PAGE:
The “Containers Without Locks” Approach

We have been talking a lot about containers, Kubernetes, and open source here at Cisco. And we are not the only ones. The entire IT industry is now trying to compete on the “Kubernetes and open-source control plane” battlefield. This relates to a more general mindset shift from investing in siloed technical capabilities towards transforming teams and simplifying the technology element across a multicloud landscape in order to build new digital experiences.

Basically, it’s all about empowering and liberating developers to do what they do better and with more confidence. [Please do notice the irony here when not so far back we were talking about the “dangers” of “shadow IT,” not to mention our treatment open-source 😳 ].

Half of the apps in the world changing is a big dealHalf of the apps in the world changing is a big deal

Let’s look at some numbers here to put things into perspective:  IDC suggests a 50% increase in the number of applications over the next two years, with 47% of applications being built using a “modular development framework” (IDC InfoBrief, sponsored by Cisco, Transforming Applications and Multicloud Operations, August 2019). Around half of the total amount of existing applications are being changed in some way (migrated, built new or retired) says the same research, and that is a BIG DEAL.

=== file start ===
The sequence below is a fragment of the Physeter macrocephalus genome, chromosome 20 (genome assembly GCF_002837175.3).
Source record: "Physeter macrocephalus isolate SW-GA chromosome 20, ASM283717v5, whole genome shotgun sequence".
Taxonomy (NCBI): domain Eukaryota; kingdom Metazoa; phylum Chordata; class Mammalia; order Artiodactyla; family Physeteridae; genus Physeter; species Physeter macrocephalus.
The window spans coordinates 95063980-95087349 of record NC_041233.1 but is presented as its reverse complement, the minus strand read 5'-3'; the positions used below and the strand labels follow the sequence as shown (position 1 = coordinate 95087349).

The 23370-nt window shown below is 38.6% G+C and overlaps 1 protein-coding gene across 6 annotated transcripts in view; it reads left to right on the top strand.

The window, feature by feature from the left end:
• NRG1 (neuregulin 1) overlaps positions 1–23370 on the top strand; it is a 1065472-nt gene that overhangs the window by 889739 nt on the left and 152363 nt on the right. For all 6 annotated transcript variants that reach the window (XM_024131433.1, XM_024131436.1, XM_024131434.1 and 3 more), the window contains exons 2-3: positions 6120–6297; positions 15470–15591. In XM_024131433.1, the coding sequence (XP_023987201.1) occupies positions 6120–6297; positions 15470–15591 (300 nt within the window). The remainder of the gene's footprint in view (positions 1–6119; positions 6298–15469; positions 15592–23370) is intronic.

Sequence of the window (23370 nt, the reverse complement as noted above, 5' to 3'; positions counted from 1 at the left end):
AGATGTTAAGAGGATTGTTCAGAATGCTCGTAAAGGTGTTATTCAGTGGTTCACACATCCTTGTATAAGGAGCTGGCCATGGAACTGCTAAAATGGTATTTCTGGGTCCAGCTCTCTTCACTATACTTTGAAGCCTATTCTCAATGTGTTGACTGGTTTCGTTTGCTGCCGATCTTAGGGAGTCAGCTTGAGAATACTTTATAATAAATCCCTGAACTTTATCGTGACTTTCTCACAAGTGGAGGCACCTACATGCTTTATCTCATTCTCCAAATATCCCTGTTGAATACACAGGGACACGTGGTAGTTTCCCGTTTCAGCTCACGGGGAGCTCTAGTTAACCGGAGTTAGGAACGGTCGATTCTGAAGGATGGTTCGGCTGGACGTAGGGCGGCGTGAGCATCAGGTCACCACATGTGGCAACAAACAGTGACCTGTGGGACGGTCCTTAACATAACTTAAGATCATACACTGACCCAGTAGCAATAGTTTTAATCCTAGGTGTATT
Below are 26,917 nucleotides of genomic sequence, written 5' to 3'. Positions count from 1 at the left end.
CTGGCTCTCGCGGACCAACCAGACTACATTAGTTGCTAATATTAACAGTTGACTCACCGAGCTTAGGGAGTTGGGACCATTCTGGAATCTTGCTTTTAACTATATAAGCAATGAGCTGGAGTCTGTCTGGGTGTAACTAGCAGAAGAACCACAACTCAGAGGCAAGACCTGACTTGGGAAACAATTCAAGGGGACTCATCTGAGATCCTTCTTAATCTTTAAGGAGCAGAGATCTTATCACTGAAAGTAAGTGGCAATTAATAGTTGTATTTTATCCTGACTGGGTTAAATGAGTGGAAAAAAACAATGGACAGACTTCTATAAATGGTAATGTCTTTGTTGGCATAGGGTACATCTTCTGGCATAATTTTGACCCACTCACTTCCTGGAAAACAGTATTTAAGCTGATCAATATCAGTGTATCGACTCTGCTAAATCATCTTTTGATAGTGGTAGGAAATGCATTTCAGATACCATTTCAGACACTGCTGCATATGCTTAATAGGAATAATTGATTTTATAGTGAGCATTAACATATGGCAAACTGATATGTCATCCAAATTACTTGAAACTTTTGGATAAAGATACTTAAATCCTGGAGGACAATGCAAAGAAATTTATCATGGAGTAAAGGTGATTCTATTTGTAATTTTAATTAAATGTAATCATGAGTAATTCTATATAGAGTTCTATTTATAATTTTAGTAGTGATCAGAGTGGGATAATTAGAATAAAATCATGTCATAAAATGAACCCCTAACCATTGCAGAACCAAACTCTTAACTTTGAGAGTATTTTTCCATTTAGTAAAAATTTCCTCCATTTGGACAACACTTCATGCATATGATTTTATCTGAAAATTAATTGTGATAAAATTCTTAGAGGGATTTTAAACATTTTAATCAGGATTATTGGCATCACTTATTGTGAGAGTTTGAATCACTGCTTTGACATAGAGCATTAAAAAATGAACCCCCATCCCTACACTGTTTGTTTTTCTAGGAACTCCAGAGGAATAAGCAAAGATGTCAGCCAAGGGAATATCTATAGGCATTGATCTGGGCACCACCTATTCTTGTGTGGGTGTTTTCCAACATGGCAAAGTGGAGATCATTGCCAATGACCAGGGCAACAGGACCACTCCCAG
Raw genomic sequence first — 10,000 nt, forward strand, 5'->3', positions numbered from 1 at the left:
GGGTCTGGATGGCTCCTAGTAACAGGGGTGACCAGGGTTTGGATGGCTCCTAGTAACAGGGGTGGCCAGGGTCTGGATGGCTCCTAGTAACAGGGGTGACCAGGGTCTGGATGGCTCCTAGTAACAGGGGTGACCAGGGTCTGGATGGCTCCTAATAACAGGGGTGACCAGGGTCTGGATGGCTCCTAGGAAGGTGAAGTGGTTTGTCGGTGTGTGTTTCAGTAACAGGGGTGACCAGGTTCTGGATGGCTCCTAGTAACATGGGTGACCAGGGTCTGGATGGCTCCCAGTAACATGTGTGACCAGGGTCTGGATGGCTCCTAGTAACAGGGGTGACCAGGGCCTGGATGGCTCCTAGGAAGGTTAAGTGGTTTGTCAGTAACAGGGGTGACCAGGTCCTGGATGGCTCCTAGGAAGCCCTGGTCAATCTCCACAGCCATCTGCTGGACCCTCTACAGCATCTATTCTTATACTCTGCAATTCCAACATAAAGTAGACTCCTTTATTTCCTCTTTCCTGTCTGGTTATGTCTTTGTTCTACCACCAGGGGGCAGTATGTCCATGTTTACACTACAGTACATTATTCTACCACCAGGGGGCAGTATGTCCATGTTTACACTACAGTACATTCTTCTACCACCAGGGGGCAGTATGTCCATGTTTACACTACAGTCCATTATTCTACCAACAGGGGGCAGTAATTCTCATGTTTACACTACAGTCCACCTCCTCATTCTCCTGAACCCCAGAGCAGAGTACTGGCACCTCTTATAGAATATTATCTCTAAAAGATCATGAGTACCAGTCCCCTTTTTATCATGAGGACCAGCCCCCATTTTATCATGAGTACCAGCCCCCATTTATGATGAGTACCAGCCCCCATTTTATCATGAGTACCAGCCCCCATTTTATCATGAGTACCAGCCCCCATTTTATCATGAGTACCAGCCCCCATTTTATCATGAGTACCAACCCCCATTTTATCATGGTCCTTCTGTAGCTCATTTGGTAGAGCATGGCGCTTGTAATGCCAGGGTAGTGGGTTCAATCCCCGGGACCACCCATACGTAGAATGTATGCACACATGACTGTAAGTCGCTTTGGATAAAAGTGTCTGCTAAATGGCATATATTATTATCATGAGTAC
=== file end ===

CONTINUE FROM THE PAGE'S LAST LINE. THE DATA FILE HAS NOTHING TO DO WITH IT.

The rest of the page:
Interestingly but not unexpectedly, this transformation comes with increased interdependencies with existing or new applications (and their associated infrastructure, wherever that is). And this is important as it means multiple software tooling and infrastructure approaches will be needed to cover every unique dev project and its requirements.

 Modular development frameworks requires modular tools Modular development frameworks requires modular tools

There is a parallel here to be drawn; as applications become more modular and interconnected, the tools (open source or not) required to build/manage/operate/optimize them and the associated infrastructure, networking, and security should be too. Able to support projects that require integration with existing applications and new or existing infrastructure, but also open to integrate with other 3rd party toolsets across different teams.